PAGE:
May 28, 2017 – Reflections by Deacon Al


Deacon Al

As we review the readings and Gospel for this weekend, we hear through the first reading the names of the Apostles, “Those chosen by Jesus, being sent on a mission to act with authority”. We hear how they returned to Jerusalem after the Assumption, to the upper room with Mary, Jesus’ Mother, possibly the room where the last supper was held – forming a community.

We know from Scripture, they were fearful and anxious; possibly unsure of what they were supposed to do, although they had the perfect teacher…

The second reading ties in well to the Apostles emotions. “Rejoice, Rejoice that we share in the sufferings of Christ!” Kind of paradoxical using the words rejoice and suffering in the same sentence, but isn’t this what Jesus has taught us in His own words thru one of his best known teachings “The Beatitudes?”

We’re being taught not to “Fear for our Faith!” That is, if we are insulted for the Faith we have and practice, we are blessed. We’re not to be ashamed of it whether we’re out to eat, beginning our workday or even driving in the car. Our Lord gives example of this through the Gospel this weekend, when Jesus prays!

Our Lord is with His Apostles at the Last Supper, the room from the first reading where they were gathered without him, and Jesus prays. He prays aloud and states: “The Hour has come” now ending what he had told His Blessed Mother when he started his public ministry in Cana. If you remember His words then at the wedding feast: “My hour has not yet come”, but the hour was now here.

In His praying aloud, we, along with His dis-ciples learn that Jesus’ hour is the departure from this world to the Father who had sent him. In his departure, Jesus’ work has been completed, but our work was just beginning…

May 21, 2017 – Pastoral Impressions by Fr. Bill

The church’s liturgy this week is looking forward to the feast of Pentecost. Soon we will celebrate the coming of the Holy Spirit upon the disciples, as well as the gift of the Holy Spirit that comes to us in the sacrament of confirmation. The Catechism of the Catholic Church describes the effects of this sacrament as a special outpouring of that Spirit. Furthermore, it brings “an increase and deepening” of the grace bestowed at baptism.

Living in the Spirit may bring hardship and downright suffering for those who follow Christ. Our selection from the First Letter of Peter encourages the early Christians (and us) to proclaim the faith with gentleness and reverence. We are to be ready to suffer persecution for our faith but we follow the example of Christ whose life, death, and resurrection brought salvation for all. Preparing for Pentecost we are reminded how we, in the gift of faith, are brought to life in the Spirit. With joy and strength of the Spirit we can live out our lives in fidelity and peace.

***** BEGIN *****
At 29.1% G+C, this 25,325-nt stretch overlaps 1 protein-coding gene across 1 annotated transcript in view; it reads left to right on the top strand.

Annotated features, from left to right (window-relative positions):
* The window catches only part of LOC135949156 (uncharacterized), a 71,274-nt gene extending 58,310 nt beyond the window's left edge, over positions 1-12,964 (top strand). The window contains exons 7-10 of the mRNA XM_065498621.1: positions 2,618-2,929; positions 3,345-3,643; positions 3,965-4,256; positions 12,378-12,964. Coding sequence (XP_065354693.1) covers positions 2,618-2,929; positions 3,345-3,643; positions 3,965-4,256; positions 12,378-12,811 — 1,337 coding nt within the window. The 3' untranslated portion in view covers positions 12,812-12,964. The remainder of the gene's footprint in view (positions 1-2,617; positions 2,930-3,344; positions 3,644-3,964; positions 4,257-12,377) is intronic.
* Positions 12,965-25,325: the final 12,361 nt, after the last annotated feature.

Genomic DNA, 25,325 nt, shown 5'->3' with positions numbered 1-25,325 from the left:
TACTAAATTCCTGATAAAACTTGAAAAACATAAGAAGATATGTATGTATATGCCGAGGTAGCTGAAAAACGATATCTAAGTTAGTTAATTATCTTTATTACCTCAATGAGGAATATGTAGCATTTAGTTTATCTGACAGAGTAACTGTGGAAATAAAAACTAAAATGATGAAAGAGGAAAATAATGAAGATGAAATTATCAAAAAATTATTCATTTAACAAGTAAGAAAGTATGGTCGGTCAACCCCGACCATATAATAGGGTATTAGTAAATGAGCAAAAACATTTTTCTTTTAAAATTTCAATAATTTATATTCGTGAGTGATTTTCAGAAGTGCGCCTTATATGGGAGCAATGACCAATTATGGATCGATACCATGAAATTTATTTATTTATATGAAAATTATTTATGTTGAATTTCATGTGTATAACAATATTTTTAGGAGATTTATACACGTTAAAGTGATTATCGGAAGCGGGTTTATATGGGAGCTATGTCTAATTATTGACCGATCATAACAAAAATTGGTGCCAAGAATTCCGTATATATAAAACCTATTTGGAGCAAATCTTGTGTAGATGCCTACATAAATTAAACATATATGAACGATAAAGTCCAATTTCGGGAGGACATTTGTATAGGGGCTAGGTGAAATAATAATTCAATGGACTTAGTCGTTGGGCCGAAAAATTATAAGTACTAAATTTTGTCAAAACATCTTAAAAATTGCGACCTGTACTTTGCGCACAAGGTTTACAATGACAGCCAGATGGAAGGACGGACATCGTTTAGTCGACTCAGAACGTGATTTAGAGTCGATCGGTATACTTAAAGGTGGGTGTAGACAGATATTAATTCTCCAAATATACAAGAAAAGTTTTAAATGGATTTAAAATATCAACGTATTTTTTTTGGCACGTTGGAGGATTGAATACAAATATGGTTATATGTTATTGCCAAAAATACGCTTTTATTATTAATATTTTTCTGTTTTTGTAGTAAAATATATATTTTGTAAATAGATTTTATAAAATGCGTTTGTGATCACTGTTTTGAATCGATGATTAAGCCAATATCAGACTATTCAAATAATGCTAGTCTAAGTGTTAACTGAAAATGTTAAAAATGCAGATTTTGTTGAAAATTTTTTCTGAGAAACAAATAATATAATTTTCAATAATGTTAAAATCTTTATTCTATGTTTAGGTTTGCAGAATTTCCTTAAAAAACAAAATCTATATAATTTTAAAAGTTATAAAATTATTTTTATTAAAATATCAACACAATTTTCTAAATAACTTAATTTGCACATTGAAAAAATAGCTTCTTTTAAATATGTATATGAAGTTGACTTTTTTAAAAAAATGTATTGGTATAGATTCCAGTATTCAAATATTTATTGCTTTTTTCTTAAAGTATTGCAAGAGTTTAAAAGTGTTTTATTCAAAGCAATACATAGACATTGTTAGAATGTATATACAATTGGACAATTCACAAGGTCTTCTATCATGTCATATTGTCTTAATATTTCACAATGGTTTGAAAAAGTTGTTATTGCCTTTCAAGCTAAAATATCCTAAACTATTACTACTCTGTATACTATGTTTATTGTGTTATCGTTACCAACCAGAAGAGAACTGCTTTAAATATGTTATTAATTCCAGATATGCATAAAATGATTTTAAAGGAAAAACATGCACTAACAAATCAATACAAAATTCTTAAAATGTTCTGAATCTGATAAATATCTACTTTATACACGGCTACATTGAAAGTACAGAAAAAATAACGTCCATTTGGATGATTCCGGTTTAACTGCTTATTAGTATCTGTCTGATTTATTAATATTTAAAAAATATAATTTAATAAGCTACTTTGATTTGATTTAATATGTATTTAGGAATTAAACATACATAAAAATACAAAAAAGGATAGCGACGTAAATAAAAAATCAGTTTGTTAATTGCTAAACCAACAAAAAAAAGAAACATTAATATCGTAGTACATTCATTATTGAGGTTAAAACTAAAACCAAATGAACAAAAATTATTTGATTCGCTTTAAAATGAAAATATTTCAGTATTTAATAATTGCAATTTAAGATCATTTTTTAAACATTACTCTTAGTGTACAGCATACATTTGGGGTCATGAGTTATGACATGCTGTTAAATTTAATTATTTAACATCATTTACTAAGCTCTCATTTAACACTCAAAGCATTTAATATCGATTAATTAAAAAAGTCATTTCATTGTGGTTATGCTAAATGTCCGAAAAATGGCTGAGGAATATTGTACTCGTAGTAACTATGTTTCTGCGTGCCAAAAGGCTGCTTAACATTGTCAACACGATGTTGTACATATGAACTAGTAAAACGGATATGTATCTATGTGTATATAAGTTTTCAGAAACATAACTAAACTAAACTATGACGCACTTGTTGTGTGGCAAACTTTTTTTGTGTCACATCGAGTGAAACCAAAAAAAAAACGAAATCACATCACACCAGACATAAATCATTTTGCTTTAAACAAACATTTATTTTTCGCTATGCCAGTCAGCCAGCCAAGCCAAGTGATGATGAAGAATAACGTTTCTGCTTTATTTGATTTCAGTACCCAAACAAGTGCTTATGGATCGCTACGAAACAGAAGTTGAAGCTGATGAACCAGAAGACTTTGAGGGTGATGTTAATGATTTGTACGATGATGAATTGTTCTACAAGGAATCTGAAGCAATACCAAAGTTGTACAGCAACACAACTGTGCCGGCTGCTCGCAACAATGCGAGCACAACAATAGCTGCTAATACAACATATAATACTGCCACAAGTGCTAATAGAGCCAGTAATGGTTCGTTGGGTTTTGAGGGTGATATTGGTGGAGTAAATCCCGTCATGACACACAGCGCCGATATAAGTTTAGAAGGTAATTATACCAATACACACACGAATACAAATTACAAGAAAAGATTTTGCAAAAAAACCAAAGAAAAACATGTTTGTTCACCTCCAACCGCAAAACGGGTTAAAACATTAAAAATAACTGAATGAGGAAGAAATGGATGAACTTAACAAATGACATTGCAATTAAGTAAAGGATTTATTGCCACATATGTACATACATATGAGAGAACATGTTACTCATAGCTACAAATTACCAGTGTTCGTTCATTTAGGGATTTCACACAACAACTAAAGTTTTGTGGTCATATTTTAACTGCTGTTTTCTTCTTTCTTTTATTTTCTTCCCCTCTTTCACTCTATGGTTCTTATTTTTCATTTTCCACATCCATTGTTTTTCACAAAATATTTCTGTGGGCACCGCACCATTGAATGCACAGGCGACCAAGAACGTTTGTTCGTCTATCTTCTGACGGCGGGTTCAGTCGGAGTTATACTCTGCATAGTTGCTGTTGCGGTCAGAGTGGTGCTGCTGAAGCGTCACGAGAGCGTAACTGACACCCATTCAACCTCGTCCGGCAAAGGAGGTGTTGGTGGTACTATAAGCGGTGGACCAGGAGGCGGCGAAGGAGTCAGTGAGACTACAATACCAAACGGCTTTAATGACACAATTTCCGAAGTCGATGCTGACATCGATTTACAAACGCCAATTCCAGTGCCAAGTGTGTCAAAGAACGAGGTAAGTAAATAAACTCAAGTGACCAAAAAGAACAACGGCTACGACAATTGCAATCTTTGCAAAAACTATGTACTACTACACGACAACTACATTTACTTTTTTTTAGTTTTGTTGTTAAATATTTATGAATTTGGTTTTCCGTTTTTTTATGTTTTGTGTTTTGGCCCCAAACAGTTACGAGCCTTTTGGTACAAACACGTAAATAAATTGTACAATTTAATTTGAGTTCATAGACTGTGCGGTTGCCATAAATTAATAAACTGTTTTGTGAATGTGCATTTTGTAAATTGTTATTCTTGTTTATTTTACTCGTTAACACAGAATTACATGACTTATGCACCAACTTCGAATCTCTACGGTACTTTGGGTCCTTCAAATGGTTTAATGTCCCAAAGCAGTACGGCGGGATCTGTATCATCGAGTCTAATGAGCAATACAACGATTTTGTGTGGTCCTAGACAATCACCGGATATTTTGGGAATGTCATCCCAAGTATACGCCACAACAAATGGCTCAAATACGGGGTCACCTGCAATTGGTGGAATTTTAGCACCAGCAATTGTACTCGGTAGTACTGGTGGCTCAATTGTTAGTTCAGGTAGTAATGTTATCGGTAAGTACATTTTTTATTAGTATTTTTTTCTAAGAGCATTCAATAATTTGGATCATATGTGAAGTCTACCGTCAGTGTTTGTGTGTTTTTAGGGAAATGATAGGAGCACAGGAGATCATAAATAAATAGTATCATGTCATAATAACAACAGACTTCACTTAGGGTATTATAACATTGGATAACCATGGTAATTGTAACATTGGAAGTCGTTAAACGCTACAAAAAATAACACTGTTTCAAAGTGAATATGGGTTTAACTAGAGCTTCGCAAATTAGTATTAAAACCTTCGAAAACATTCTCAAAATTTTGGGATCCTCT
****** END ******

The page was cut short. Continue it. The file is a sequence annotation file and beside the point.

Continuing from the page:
In the gospel of John we have Jesus’ last discourse with the apostles at the Last Supper. Jesus says, “I will ask the Father, and he will give you another Advocate, the Spirit of Truth.”

Reflecting on our readings today as we move toward the great feast of Pentecost, we are filled with profound gratitude. We give thanks for our lives, our faith, our families, and our friends. We are deeply grateful for all the gifts God has showered upon us. We rejoice in the realization that God is with us. We hear the words of Jesus, “I am in my Father and you are in me and I in you.” God’s loving care gives us the courage to face the challenges that the days bring—and we are grateful. Let us celebrate Pentecost remembering the graces we received in the sacrament of confirmation.

May 14, 2017 – Reflections by Deacon Al


Deacon Al

Today’s first reading from Acts not only describes the calling of the first Seven Deacons of the Church and the First Christian Martyr, Saint Steven, but why the Hellenist were so upset with the Twelve – – their widows were being neglected in the daily distribution of food. So the Twelve called together the community to select reputable men to take care of this task.

This also ties in well with the Second reading where we hear about the cornerstone. We know that Saint Peter was writing about Christ and the rejection, ridicule and pain he suffered for all of us, God’s adopted sons and daughters. But think about others who have been cornerstones in our lives.

In todays Gospel reading… One phrase stands out: “Do not let your hearts be troubled, in my Father’s house there are many dwelling places”

This reminded me of the time RaeAnn and I were in Pittsburgh a few years back and stuck in traffic. A homeless man approached us looking for spare change and the only thing we could offer him was a cheeseburger that was a few hours old. The older gentleman looked at me dead in the eye and said “Sir this cheeseburger just got you a bigger mansion in Heaven!” I’ll never forget his eyes, and I’ll never forget saying to RaeAnn, could that man have been Christ?

All of these readings today remind of us the ones who have taught us from the beginning, our parents particularly our Moms. They were the first ones to serve us as infants and then through observing their love we ourselves have learned how to be caring and serving to others. We learn how to remain strong through words that hurt, times that are tough and our impatience. But most of all we learn Faith… Faith in God the Father, God the Son and God the Holy Spirit. This is why these readings are so perfect for this day, they move us to honor those who first served us, those we call “Mom.”

A Blessed and Happy Mother’s Day to all Women in the World, without you we could not be who we are today!

May 7, 2017 – Pastoral Impressions by Fr. Bill

Today we celebrate what is known as Good Shepherd Sunday. Each year we read a portion of John’s Gospel that uses this imagery to unpack the mystery that is God. Today’s passage ends with some of the most profound, powerful and edifying words in all of Scripture. From the mouth of Jesus we hear, “I came so that they might have life and have it more abundantly.” God wants us to have the fullest life possible. The whole spiritual endeavor is about life. And not just any kind of life—the very best kind of life.